The year 2003 gave us many memorable events – there was shock and awe in Iraq, the “do not call list” was set in place, Arnold Schwarzenegger was elected Governor of California; Apple launched iTunes; and American Idol, in its second season, introduced the world to two unlikely Idols.
Not since Cain vs. Abel, David vs. Goliath, Coke vs. Pepsi or the PC vs. MAC, has a rivalry so split a nation and divided houses – Ruben vs. Clay. These two contestants battled it out, week after week, winning the hearts and votes of millions. Almost nine years later, while the outcome is still hotly debated on the worldwide web, Clay and Ruben have moved forward, remaining best of friends and colleagues. This is the post Idol biography of one of these Idols – Clay Aiken.
After finishing a very close second on American Idol (depending on which cue card you read, he was somewhere between 1,300 and 130,000 votes shy of the title) Clay Aiken has gone on to become a fixture in American pop culture.
Clay’s debut CD, Measure of a Man (2003), shot to number one on the Billboard charts – garnering a double platinum certification after the first week’s sales. Aiken’s subsequent albums, Merry Christmas with Love (2004), A Thousand Different Ways (2006), On My Way Here (2008) and Tried and True (2010) all debuted in the Billboard Top 10. To date, Aiken’s album sales top the six million mark. That ain’t too shabby for a Special Education teacher from North Carolina.
Continuing his love affair with the small screen, Clay has made multiple appearances on The Today Show, The Tonight Show, Good Morning America, The View (as both a guest and as a co-host), Live with Regis & Kelly (as both a guest and a co-host) and Larry King Live – just to name a few. But Aiken’s favorite haunt is on the Jimmy Kimmel Live show, where he has appeared numerous times as a guest and has participated in many memorable skits.
Adding to his television credits, Clay has also appeared on Saturday Night Live (2004), Ed (2004), All My Children (2005), Scrubs (2006), Days of our Lives (2006), 30 Rock (2009), Phineas & Ferb (2010) and Drop Dead Diva (2011). Aiken also worked as an Executive Producer for his 2004 Christmas Special – A Clay Aiken Christmas and co-produced his 2010 PBS Special – Tried & True – Live!
But where Clay Aiken truly shines is before a living, breathing audience (that would be “live” in layman’s terms). Clay is at home on the stage and he wraps his amazing voice and personality around each and every person in the room. After eleven tours, Clay has evolved into an incredible live performer, with the rare gift of connecting with the audience and making them feel as though they are part of the show. He has also made his mark on the Great White Way, you know, Broadway. In 2008 he made his Broadway debut in Monty Python’s Spamalot winning over theatergoers and critics alike, and proving once and for all that men with big feet can dance.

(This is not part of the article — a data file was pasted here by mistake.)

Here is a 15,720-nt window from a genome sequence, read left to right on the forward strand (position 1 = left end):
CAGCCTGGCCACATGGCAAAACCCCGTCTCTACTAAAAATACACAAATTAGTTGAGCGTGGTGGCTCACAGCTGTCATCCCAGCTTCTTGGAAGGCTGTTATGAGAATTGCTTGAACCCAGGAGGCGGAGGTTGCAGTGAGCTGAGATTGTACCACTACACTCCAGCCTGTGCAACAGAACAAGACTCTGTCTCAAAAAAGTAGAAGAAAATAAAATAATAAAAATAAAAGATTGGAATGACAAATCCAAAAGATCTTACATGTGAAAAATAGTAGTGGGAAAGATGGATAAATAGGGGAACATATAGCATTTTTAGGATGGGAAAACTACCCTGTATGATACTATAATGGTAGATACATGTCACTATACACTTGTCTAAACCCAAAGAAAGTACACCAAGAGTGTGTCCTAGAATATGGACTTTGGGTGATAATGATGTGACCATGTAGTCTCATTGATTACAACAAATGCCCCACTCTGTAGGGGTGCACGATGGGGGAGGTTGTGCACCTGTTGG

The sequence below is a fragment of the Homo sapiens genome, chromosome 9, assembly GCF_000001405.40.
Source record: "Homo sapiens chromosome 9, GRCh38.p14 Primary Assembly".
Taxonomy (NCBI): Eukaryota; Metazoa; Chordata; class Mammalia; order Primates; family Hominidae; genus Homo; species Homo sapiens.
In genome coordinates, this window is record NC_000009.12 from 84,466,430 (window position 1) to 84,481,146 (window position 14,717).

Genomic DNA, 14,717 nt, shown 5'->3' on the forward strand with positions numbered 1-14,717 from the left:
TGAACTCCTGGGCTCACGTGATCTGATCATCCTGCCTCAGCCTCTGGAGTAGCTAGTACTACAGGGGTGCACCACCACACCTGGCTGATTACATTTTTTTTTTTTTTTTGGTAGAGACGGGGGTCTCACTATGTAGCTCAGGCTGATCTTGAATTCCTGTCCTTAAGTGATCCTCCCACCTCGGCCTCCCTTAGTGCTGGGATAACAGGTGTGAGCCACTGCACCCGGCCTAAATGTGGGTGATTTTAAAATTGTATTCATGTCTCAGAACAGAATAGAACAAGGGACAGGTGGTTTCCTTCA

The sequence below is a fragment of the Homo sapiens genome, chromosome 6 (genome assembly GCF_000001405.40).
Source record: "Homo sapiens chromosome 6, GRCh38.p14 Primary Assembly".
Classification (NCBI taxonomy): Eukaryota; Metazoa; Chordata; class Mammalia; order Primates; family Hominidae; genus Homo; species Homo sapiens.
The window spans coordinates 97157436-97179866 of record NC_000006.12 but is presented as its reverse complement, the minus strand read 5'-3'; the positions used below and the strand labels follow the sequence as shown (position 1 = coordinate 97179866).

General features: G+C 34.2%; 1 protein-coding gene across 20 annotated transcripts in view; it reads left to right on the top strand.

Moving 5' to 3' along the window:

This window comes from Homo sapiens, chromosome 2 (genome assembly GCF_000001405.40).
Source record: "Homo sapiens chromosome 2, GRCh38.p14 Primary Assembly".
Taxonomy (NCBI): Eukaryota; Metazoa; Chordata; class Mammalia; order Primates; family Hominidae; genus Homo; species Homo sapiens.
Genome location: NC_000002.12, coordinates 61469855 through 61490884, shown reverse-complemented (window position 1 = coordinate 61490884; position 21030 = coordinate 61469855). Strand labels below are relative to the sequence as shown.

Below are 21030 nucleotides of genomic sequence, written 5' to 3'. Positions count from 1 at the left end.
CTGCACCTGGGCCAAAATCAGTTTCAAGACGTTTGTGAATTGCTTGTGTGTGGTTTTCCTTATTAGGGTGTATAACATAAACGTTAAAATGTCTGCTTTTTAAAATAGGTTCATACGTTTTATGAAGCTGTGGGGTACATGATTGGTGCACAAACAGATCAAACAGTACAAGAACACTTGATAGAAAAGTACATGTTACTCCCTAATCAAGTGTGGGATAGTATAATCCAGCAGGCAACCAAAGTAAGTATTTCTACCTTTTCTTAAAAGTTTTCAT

And finally, no biography is complete without mention of the numerous ways that Clay has used his voice as an activist. In November 2004, Aiken made the New York Times best-seller list by co-authoring the memoir Learning to Sing: Hearing the Music In Your Life, in which he spoke candidly about growing up in North Carolina and how he overcame being bullied. In one of those rare full circle moments, Aiken appeared with GLSEN before congress in November 2010, stressing the importance of two bills addressing bullying and harassment of students in school, stating “We need federal leadership from Congress to encourage all states and districts and each and every school to create safe learning environments where all students can learn and succeed.”
Named a UNICEF Goodwill Ambassador in 2004, Clay has traveled to such places as Indonesia, Uganda, Afghanistan, Mexico and Somalia in order to raise awareness and much needed funding for children throughout the world. In 2003, Aiken co-founded The Bubel/Aiken Foundation, now known as the National Inclusion Project. Working toward the inclusion of children with disabilities into activities that typically developing children participate in every day, the National Inclusion Project has touched the lives of over 20,000 children in 38 states.